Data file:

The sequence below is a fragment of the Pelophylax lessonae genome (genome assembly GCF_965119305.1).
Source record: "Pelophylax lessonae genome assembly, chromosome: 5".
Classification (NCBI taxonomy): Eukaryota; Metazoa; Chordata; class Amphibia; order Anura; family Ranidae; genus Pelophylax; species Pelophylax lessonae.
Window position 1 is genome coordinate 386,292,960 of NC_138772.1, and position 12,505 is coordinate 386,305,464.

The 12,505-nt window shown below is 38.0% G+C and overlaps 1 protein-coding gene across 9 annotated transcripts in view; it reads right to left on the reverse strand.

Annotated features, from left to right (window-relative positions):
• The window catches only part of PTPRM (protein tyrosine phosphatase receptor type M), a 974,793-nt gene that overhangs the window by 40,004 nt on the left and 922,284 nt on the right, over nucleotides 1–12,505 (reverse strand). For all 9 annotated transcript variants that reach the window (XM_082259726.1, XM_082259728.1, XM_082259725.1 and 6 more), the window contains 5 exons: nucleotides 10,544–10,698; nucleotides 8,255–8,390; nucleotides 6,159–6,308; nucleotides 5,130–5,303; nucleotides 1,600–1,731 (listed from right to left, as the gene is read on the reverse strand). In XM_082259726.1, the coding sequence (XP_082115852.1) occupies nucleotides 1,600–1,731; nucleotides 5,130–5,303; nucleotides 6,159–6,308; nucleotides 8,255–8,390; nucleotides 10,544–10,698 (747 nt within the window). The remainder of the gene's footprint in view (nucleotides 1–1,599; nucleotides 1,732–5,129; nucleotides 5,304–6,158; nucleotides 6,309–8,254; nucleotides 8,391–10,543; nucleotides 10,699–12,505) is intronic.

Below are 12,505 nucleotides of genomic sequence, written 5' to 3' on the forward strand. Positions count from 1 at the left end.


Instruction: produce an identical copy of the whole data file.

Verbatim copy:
The sequence below is a fragment of the Pelophylax lessonae genome (genome assembly GCF_965119305.1).
Source record: "Pelophylax lessonae genome assembly, chromosome: 5".
Classification (NCBI taxonomy): Eukaryota; Metazoa; Chordata; class Amphibia; order Anura; family Ranidae; genus Pelophylax; species Pelophylax lessonae.
Window position 1 is genome coordinate 386,292,960 of NC_138772.1, and position 12,505 is coordinate 386,305,464.

The 12,505-nt window shown below is 38.0% G+C and overlaps 1 protein-coding gene across 9 annotated transcripts in view; it reads right to left on the reverse strand.

Annotated features, from left to right (window-relative positions):
• The window catches only part of PTPRM (protein tyrosine phosphatase receptor type M), a 974,793-nt gene that overhangs the window by 40,004 nt on the left and 922,284 nt on the right, over nucleotides 1–12,505 (reverse strand). For all 9 annotated transcript variants that reach the window (XM_082259726.1, XM_082259728.1, XM_082259725.1 and 6 more), the window contains 5 exons: nucleotides 10,544–10,698; nucleotides 8,255–8,390; nucleotides 6,159–6,308; nucleotides 5,130–5,303; nucleotides 1,600–1,731 (listed from right to left, as the gene is read on the reverse strand). In XM_082259726.1, the coding sequence (XP_082115852.1) occupies nucleotides 1,600–1,731; nucleotides 5,130–5,303; nucleotides 6,159–6,308; nucleotides 8,255–8,390; nucleotides 10,544–10,698 (747 nt within the window). The remainder of the gene's footprint in view (nucleotides 1–1,599; nucleotides 1,732–5,129; nucleotides 5,304–6,158; nucleotides 6,309–8,254; nucleotides 8,391–10,543; nucleotides 10,699–12,505) is intronic.

Below are 12,505 nucleotides of genomic sequence, written 5' to 3' on the forward strand. Positions count from 1 at the left end.